A couple of months ago a news item on the OU Home page caught my eye. It was the launch of a Commercial Challenge competition for researchers and research students who had come up with a business idea as a result of their work. Entrants to the competition would get training on Intellectual Property and Academic Enterprise, and could then put together a proposal for a short project to explore the feasibility of their idea. There were two £2000 prizes on offer to research students, which would allow the winners to cover any costs incurred while they were carrying out the project. The competition was linked to the EPSRC – the Engineering and Physical Sciences Research Council – which might not be the first place a creative writer would think of looking for funding, but I figured I had nothing to lose by having a go.
I’m three years into a part time PhD in Creative Writing, working on an historical novel set in 17th century Edinburgh, and recently I’ve been thinking about ways of using the knowledge I’ve gained. I worked for many years in Sales and Marketing before moving into Higher Education, and I’m interested in the idea of creative entrepreneurship. I’m also a bit of a gadget freak, and am excited by the educational potential of technology such as smartphones and tablet computers. The last couple of years have seen the arrival of some brilliant iPad apps, such as Faber’s app version of T S Eliot’s The Wasteland, complete with PDFs of one of Eliot’s early drafts, annotated by W H Auden. All these elements – my research, my interest in entrepreneurship and my enthusiasm for gadgets – came together in the idea of a short Creative Writing course delivered in an app format. Because the focus of my research is Historical Fiction, I decided to propose an app specifically on that genre.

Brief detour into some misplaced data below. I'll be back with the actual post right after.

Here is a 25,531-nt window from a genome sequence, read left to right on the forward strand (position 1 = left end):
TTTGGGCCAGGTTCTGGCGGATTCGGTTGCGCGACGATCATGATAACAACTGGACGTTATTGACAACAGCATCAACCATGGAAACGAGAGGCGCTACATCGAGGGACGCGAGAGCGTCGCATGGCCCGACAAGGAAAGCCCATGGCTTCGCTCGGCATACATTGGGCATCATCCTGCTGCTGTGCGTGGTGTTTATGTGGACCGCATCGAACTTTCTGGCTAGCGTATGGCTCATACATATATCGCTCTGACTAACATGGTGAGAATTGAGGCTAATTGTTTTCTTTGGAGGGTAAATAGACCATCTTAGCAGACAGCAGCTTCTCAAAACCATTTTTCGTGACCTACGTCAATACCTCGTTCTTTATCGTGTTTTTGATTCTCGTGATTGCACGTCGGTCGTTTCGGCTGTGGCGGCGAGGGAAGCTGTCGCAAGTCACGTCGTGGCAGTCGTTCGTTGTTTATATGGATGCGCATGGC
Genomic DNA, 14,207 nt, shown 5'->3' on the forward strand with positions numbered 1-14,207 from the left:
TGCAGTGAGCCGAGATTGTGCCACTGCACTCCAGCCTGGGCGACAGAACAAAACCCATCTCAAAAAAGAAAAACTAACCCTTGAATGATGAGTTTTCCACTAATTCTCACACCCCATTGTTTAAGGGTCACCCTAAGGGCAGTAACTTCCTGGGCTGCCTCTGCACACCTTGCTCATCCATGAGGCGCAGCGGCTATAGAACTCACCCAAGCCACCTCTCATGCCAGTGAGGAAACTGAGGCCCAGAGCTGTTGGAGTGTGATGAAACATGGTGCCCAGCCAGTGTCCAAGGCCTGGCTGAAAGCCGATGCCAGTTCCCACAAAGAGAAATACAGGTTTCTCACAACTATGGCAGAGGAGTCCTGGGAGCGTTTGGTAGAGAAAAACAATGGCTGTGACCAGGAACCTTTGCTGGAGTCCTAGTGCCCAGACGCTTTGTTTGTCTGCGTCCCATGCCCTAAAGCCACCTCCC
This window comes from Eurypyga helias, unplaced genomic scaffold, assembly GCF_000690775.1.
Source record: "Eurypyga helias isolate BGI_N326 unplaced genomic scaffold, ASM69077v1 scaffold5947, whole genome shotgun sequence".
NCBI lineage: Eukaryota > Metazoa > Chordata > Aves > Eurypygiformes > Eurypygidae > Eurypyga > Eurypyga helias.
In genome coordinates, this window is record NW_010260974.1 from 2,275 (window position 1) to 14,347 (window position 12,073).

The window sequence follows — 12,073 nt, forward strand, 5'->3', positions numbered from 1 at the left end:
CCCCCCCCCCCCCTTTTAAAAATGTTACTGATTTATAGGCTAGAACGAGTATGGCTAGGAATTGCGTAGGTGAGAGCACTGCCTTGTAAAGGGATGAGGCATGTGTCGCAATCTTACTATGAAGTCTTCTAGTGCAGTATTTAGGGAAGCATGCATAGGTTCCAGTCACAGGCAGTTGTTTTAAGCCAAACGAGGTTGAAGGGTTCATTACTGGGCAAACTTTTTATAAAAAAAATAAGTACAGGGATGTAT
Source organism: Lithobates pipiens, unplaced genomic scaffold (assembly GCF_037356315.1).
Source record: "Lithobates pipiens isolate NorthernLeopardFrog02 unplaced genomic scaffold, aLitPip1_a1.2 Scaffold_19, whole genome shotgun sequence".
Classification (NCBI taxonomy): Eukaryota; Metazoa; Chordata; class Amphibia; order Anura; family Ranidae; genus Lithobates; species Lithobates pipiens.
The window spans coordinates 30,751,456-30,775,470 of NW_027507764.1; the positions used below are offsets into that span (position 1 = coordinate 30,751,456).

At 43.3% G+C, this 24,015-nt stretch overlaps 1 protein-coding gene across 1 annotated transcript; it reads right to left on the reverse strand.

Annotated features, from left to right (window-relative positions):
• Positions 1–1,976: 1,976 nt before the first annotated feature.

The training sessions were very useful, but it was clear that most of the other candidates were from disciplines such as computing and engineering – the areas most likely to product inventions with a commercial application. Sometimes in the Arts and Humanities we have a tendency to think that we don’t produce a commercial ‘product’ (apart from the lucky few who write a best-seller) but in actual fact there is a potentially huge market for the knowledge and expertise we all have. That’s what I told myself as I put my proposal together.
I was delighted to hear that I’d got through to the final round of the competition. This meant I had to pitch my idea, Dragons’ Den-style, to a panel of experts. Although this was a bit nerve-racking it also proved a useful process, as the panel gave me some practical and encouraging advice about my idea. Later that day I got an email telling me my idea was one of the winners – a brilliant, if unexpected, result! I’m now about to embark on my project. My three main objectives are to map out the course content in more detail, conduct some market research to identify customer needs and work with developers to get a clear idea of the costs of producing the app. I’d be delighted to hear from anyone who’d like to contribute their views to the market research: if you’re interested in being involved please email me on Heather.Richardson@open.ac.uk